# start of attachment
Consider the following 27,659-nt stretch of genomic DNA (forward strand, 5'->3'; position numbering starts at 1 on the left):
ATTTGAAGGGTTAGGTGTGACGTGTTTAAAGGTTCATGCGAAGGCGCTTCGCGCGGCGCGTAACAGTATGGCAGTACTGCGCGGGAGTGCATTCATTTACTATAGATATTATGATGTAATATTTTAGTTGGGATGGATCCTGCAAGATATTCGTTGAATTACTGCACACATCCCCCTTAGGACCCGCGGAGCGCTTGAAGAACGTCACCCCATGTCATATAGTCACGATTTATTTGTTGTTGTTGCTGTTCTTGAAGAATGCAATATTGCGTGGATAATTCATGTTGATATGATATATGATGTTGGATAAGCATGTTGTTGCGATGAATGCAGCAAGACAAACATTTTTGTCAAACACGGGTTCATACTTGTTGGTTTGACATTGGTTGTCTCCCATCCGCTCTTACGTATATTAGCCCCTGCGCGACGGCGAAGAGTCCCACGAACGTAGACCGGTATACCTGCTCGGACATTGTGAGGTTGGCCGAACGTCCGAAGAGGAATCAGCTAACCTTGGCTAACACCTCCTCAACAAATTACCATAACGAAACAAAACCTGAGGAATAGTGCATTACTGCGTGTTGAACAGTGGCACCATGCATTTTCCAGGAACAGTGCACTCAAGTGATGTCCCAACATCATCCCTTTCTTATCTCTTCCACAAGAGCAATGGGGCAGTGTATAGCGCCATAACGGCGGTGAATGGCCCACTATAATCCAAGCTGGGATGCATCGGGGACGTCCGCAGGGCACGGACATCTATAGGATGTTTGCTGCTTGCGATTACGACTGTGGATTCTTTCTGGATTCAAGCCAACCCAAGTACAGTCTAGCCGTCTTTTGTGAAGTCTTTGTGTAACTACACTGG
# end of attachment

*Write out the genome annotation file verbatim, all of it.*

Consider the following 27,659-nt stretch of genomic DNA (forward strand, 5'->3'; position numbering starts at 1 on the left):
ATTTGAAGGGTTAGGTGTGACGTGTTTAAAGGTTCATGCGAAGGCGCTTCGCGCGGCGCGTAACAGTATGGCAGTACTGCGCGGGAGTGCATTCATTTACTATAGATATTATGATGTAATATTTTAGTTGGGATGGATCCTGCAAGATATTCGTTGAATTACTGCACACATCCCCCTTAGGACCCGCGGAGCGCTTGAAGAACGTCACCCCATGTCATATAGTCACGATTTATTTGTTGTTGTTGCTGTTCTTGAAGAATGCAATATTGCGTGGATAATTCATGTTGATATGATATATGATGTTGGATAAGCATGTTGTTGCGATGAATGCAGCAAGACAAACATTTTTGTCAAACACGGGTTCATACTTGTTGGTTTGACATTGGTTGTCTCCCATCCGCTCTTACGTATATTAGCCCCTGCGCGACGGCGAAGAGTCCCACGAACGTAGACCGGTATACCTGCTCGGACATTGTGAGGTTGGCCGAACGTCCGAAGAGGAATCAGCTAACCTTGGCTAACACCTCCTCAACAAATTACCATAACGAAACAAAACCTGAGGAATAGTGCATTACTGCGTGTTGAACAGTGGCACCATGCATTTTCCAGGAACAGTGCACTCAAGTGATGTCCCAACATCATCCCTTTCTTATCTCTTCCACAAGAGCAATGGGGCAGTGTATAGCGCCATAACGGCGGTGAATGGCCCACTATAATCCAAGCTGGGATGCATCGGGGACGTCCGCAGGGCACGGACATCTATAGGATGTTTGCTGCTTGCGATTACGACTGTGGATTCTTTCTGGATTCAAGCCAACCCAAGTACAGTCTAGCCGTCTTTTGTGAAGTCTTTGTGTAACTACACTGG